For a change I’m not meant to post on the Advanced Legal Studies @ Westminster blog about philosophy. In fact I have been urged to reflect upon and disclose the empirical work I undertook during July and August 2009 in Tanzania and Kenya, as part of my PhD research on “The 'Human Right to Essential Medicines' in Sub-Saharan Africa: A Critique”.
First and foremost: it did happen. When I landed after a series of connection flights and met Emmanuel, my would-be ‘institutional host’, at the airport, I could not but shout out: “Emmanuel, is this really Dar es Salaam??” The fact is, I had been planning the trip for more than two years but I was caught in the bureaucratic limbo of getting a research permit from the competent Tanzania authority (COSTECH).
It did happen: I managed to conduct more than 50 relevant interviews about access to medicines, healthcare, human rights, with officials from the Tanzanian government (central and local), international organisations, non-governmental organisations, foreign aid etc. – the people with whom I exchanged emails now shaking my hand, laughing and openly talking with me.
It did happen, I managed to travel up-country, visiting the “rural areas where access to medicines is particularly deficient”, a formula I had used with exhaustion in the chapters of the thesis I had already written – and that now would manifest itself in sometimes Kafkaesque realities.
It did happen, I explored the Accredited Drugs Dispensing Outlets (ADDOs)/ Duka la Dawa Muhimu, the new Tanzanian project for access to quality medicines in underserved areas – the case study I had selected.
How did it happen? Background reading spanning books, journals, newspapers, any report written on health care and access to medicines in Tanzania; tracking down the people mentioned in those reports; participating at the meeting of the Tanzania society in London; working on contacts thence information thence contacts thence information. To be acknowledged, most important had been one contact, Emmanuel Alphonce. I met him as he was taking an MSc in Public Health in Leeds in 2007. He was TFDA ADDOs coordinator then and I interviewed him several times in Leeds and London. Now a manager at TFDA, he has become my institutional facilitator in the Authority, which provided me with essential organisational support. Quite exemplary, I came across Emmanuel in the first place through the combination of research and networks. He is friend to another friendly Tanzanian I met at Tanzanian President Kikwete’s visit to the Tanzanian diaspora in London. I had found out about the visit from the Tanzania High Commission website. Why had I visited the website? Why not?
So why did it happen? In fact, my thesis is mainly a theoretical enquiry. I examine international human rights law and utilise Luhmann’s theory of social systems ultimately to critically analyse the ethical implications of the “human right to healthcare and medicines” in Africa. The empirical side is nonetheless fundamental. And with the trip I was not merely investigating the context of health care in Tanzania and Kenya. Ethics is affections, languages, values, philosophies, the daily life. People. My empirical enquiry, in effect, lingered on another level. I was a traveller thence I could easily approach people. [Just as easily I could distance them. Excitement and compunction, travelling accelerates life.] During the interviews, I was methodically and voraciously asking precise, technical questions on various aspects of access to medicines. Yet, at the same time, I was undertaking a meta-research on what I could dub the anthropology of ‘access to medicines’, of medical care, of health policies – and more intimately an ‘anthropology’ of my encounters.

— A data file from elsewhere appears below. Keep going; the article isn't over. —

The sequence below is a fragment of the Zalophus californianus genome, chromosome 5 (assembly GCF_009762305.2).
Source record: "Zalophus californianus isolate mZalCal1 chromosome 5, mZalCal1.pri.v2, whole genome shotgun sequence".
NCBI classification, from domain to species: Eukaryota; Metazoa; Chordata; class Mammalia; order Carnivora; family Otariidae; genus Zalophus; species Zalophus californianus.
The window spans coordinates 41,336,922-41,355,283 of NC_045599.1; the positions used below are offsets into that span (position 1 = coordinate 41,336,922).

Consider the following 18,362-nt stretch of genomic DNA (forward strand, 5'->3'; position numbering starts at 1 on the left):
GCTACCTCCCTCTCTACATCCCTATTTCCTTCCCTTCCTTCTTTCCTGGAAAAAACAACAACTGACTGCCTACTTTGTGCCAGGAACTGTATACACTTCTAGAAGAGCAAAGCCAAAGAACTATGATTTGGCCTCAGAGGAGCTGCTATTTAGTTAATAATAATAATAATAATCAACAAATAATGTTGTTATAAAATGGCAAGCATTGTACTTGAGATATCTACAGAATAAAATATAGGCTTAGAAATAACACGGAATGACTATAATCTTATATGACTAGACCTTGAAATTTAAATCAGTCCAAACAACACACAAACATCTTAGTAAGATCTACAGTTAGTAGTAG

Thus the empirical work has operated in dialectic with the theoretical study. Apparently, I chose Luhmann’s social systems theory because of a certain perception of reality which was developed through academic research as well as life. The theory pre-existed this visit to Africa and helped me as a critical-analytical tool in appreciating the empirical findings. The trip, in turns, contributes to build on the theory. In sum, the dialectic is aimed at deconstructing the social systems and subsystems (e.g. the legal, political and moral subsystems), revealing the realities and subjectivities which are often demoted by the standardised communications of ‘access to medicines in Africa’. In the thesis I critically analyse and elaborate such in(/out)sights, problematising and paradoxifying the international ‘human right to essential medicines’.
In the pictures:
1) Travelling to Sumbawanga (Rukwa region, Tanzania), from Dar es Salaam to the westernmost border with Zambia.
2) Exploring village public dispensaries in the Sumbawanga municipality.
3) A Duka la Dawa Muhimu with its TFDA licensed shop-keeper in Kilombero district (Morogoro region, Tanzania).